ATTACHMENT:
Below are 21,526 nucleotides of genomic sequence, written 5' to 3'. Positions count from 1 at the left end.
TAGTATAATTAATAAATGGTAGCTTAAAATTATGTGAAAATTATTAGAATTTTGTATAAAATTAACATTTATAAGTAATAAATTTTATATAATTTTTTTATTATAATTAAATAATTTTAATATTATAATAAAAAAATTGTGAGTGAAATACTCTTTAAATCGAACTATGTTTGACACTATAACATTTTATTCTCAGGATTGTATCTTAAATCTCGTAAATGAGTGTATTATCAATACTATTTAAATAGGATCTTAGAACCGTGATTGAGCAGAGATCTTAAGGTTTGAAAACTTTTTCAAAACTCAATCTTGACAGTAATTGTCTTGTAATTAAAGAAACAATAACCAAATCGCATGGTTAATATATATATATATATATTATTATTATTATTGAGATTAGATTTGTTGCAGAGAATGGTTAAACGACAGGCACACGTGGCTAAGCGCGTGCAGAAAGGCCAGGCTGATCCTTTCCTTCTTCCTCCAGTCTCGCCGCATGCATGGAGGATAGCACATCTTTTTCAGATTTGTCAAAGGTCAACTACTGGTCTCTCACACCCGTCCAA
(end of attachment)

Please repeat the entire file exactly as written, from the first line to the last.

Below are 21,526 nucleotides of genomic sequence, written 5' to 3'. Positions count from 1 at the left end.
TAGTATAATTAATAAATGGTAGCTTAAAATTATGTGAAAATTATTAGAATTTTGTATAAAATTAACATTTATAAGTAATAAATTTTATATAATTTTTTTATTATAATTAAATAATTTTAATATTATAATAAAAAAATTGTGAGTGAAATACTCTTTAAATCGAACTATGTTTGACACTATAACATTTTATTCTCAGGATTGTATCTTAAATCTCGTAAATGAGTGTATTATCAATACTATTTAAATAGGATCTTAGAACCGTGATTGAGCAGAGATCTTAAGGTTTGAAAACTTTTTCAAAACTCAATCTTGACAGTAATTGTCTTGTAATTAAAGAAACAATAACCAAATCGCATGGTTAATATATATATATATATATTATTATTATTATTGAGATTAGATTTGTTGCAGAGAATGGTTAAACGACAGGCACACGTGGCTAAGCGCGTGCAGAAAGGCCAGGCTGATCCTTTCCTTCTTCCTCCAGTCTCGCCGCATGCATGGAGGATAGCACATCTTTTTCAGATTTGTCAAAGGTCAACTACTGGTCTCTCACACCCGTCCAA